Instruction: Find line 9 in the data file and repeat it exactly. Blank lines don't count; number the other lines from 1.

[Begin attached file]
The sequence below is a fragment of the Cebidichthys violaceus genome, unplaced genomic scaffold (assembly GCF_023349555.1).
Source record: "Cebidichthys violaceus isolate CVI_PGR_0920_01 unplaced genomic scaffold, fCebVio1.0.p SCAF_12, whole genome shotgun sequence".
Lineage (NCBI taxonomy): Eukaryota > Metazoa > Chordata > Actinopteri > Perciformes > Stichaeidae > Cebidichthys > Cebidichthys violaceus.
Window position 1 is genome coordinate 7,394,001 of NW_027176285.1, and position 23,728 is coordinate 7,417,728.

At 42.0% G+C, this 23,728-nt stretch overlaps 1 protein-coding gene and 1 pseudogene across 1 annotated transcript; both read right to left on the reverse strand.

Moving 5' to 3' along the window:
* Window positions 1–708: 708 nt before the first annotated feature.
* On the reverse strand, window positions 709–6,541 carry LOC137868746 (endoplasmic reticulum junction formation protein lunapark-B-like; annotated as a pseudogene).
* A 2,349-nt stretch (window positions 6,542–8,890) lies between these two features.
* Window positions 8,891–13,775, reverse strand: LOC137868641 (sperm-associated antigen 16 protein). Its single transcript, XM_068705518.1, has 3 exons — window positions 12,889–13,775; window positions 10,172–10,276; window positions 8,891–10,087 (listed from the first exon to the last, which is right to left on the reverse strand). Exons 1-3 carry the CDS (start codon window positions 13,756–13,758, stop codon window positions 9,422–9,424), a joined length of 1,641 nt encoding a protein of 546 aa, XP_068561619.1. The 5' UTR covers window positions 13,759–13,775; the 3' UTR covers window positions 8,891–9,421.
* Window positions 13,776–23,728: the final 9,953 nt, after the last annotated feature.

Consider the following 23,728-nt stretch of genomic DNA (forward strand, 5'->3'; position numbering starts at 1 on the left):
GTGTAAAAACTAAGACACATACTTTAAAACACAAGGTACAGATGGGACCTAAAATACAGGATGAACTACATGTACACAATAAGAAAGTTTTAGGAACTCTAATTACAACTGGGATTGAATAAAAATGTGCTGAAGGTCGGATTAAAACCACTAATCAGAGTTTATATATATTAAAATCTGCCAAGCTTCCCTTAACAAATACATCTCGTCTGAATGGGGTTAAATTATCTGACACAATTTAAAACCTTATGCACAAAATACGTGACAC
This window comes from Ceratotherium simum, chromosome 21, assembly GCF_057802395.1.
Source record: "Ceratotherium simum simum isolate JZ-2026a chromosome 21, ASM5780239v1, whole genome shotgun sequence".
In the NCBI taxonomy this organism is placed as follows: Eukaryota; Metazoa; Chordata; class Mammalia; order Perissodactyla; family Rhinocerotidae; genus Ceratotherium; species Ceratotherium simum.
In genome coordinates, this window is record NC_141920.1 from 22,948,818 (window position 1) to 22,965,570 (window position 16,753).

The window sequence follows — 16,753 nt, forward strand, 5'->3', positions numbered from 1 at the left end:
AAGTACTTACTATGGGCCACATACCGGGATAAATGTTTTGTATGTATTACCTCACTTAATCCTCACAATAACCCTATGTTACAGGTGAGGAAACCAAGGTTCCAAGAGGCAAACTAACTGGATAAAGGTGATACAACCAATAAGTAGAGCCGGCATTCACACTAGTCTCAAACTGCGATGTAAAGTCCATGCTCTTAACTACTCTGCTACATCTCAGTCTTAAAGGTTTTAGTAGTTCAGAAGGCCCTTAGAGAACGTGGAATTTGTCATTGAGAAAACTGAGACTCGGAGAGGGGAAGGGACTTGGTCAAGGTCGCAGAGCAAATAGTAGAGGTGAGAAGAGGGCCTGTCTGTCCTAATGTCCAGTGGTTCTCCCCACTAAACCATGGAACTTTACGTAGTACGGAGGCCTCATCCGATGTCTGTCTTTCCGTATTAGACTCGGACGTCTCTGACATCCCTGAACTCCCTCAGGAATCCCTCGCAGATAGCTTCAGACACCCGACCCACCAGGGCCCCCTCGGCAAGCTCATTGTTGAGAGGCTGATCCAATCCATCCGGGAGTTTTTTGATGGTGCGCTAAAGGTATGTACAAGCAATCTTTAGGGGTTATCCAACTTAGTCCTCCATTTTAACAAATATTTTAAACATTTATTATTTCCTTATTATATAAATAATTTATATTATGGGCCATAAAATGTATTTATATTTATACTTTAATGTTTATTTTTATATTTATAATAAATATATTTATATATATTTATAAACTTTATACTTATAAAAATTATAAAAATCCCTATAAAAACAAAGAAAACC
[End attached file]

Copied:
* A 2,349-nt stretch (window positions 6,542–8,890) lies between these two features.